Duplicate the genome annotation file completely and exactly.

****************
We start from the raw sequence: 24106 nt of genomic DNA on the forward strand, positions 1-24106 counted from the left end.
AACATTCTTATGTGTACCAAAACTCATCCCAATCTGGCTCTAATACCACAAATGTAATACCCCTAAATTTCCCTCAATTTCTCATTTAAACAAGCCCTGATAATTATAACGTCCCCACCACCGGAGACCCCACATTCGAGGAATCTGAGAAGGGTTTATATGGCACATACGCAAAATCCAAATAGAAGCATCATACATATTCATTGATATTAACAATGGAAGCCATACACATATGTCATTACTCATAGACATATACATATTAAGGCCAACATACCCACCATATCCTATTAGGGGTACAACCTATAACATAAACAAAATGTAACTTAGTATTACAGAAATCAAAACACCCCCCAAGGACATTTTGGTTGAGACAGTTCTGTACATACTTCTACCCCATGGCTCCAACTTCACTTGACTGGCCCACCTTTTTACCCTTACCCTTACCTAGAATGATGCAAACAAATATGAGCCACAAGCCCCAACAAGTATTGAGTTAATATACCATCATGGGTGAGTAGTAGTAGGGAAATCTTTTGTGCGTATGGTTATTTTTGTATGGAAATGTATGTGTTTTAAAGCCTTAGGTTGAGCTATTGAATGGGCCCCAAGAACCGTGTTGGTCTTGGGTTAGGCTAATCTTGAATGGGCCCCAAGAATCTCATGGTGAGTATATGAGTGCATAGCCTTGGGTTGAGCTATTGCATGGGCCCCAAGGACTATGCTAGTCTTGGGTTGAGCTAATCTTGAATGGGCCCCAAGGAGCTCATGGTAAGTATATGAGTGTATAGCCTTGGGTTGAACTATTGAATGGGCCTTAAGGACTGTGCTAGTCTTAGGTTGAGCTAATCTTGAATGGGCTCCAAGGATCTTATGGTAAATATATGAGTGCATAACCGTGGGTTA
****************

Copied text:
We start from the raw sequence: 24106 nt of genomic DNA on the forward strand, positions 1-24106 counted from the left end.
AACATTCTTATGTGTACCAAAACTCATCCCAATCTGGCTCTAATACCACAAATGTAATACCCCTAAATTTCCCTCAATTTCTCATTTAAACAAGCCCTGATAATTATAACGTCCCCACCACCGGAGACCCCACATTCGAGGAATCTGAGAAGGGTTTATATGGCACATACGCAAAATCCAAATAGAAGCATCATACATATTCATTGATATTAACAATGGAAGCCATACACATATGTCATTACTCATAGACATATACATATTAAGGCCAACATACCCACCATATCCTATTAGGGGTACAACCTATAACATAAACAAAATGTAACTTAGTATTACAGAAATCAAAACACCCCCCAAGGACATTTTGGTTGAGACAGTTCTGTACATACTTCTACCCCATGGCTCCAACTTCACTTGACTGGCCCACCTTTTTACCCTTACCCTTACCTAGAATGATGCAAACAAATATGAGCCACAAGCCCCAACAAGTATTGAGTTAATATACCATCATGGGTGAGTAGTAGTAGGGAAATCTTTTGTGCGTATGGTTATTTTTGTATGGAAATGTATGTGTTTTAAAGCCTTAGGTTGAGCTATTGAATGGGCCCCAAGAACCGTGTTGGTCTTGGGTTAGGCTAATCTTGAATGGGCCCCAAGAATCTCATGGTGAGTATATGAGTGCATAGCCTTGGGTTGAGCTATTGCATGGGCCCCAAGGACTATGCTAGTCTTGGGTTGAGCTAATCTTGAATGGGCCCCAAGGAGCTCATGGTAAGTATATGAGTGTATAGCCTTGGGTTGAACTATTGAATGGGCCTTAAGGACTGTGCTAGTCTTAGGTTGAGCTAATCTTGAATGGGCTCCAAGGATCTTATGGTAAATATATGAGTGCATAACCGTGGGTTA